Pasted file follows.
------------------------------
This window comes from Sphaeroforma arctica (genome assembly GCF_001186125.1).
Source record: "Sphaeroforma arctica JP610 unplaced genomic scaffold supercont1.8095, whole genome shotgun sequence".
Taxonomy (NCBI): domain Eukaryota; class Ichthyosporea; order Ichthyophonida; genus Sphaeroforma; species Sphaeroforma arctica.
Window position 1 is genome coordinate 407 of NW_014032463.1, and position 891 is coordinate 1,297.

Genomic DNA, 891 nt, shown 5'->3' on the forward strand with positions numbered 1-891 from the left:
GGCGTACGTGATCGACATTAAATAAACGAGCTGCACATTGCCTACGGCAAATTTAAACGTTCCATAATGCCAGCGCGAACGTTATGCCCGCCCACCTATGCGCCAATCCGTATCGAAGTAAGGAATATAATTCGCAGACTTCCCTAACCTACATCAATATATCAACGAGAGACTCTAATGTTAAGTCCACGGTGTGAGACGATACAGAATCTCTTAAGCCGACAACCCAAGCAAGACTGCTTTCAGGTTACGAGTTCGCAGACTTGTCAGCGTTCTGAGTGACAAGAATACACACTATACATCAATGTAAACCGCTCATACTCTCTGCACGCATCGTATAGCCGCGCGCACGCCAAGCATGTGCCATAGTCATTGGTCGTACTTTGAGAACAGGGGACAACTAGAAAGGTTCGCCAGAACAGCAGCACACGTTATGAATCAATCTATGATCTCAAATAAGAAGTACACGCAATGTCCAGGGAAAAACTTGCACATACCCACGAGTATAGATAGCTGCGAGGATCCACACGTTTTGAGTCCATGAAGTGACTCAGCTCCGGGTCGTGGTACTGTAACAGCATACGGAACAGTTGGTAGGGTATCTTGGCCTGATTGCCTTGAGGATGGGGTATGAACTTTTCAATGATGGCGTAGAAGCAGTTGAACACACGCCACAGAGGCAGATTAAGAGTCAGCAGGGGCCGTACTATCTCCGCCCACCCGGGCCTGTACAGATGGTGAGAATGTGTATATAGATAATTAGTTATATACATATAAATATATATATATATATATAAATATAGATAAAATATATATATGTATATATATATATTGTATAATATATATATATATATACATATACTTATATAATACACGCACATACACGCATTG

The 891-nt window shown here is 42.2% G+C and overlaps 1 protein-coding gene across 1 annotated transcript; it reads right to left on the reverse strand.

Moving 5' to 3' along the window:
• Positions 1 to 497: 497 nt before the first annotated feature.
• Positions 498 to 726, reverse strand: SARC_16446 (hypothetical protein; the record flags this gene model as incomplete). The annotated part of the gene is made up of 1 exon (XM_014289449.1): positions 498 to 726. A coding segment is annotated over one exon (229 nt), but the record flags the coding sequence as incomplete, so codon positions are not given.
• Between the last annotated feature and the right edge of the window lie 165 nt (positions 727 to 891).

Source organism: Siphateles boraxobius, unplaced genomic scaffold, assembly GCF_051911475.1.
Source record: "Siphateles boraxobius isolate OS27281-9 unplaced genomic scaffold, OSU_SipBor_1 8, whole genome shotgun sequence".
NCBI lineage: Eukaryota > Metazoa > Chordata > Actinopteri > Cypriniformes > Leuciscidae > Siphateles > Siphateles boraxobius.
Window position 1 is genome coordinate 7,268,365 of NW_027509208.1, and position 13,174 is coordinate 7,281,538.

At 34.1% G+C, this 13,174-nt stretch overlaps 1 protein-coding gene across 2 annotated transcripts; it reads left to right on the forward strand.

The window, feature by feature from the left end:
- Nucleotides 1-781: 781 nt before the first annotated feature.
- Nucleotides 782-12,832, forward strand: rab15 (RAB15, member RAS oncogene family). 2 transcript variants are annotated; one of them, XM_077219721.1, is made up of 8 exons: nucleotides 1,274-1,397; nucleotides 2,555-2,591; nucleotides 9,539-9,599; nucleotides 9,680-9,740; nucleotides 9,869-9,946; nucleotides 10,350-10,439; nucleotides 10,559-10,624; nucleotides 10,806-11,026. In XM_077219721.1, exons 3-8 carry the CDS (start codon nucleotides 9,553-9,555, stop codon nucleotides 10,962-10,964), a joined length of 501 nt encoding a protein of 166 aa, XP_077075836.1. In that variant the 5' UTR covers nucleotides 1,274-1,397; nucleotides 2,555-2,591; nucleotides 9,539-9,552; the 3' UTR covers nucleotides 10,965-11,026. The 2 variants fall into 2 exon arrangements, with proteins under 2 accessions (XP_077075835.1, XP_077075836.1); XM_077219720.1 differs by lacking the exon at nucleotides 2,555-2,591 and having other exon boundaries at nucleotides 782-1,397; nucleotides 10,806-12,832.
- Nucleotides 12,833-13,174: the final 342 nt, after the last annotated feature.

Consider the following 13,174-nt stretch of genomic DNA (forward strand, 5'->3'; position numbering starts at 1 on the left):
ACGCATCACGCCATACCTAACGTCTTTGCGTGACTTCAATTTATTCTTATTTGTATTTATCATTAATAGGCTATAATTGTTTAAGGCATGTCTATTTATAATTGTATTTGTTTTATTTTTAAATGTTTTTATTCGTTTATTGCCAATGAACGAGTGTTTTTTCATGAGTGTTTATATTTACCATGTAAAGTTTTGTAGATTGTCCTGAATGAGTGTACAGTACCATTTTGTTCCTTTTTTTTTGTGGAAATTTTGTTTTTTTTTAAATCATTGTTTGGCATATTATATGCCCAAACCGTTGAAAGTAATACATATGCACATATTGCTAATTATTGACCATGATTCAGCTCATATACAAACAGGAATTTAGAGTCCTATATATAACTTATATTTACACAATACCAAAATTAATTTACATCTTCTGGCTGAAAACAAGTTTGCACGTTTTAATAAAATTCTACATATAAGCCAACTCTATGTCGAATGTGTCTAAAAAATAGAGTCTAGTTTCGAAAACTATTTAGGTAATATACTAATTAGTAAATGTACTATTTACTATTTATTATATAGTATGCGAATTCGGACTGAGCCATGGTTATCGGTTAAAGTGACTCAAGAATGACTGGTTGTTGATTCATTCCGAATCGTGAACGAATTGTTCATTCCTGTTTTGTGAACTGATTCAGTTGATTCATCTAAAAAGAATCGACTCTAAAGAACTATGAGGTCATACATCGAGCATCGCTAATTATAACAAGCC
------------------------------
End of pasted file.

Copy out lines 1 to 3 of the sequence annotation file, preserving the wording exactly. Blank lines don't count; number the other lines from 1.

This window comes from Sphaeroforma arctica (genome assembly GCF_001186125.1).
Source record: "Sphaeroforma arctica JP610 unplaced genomic scaffold supercont1.8095, whole genome shotgun sequence".
Taxonomy (NCBI): domain Eukaryota; class Ichthyosporea; order Ichthyophonida; genus Sphaeroforma; species Sphaeroforma arctica.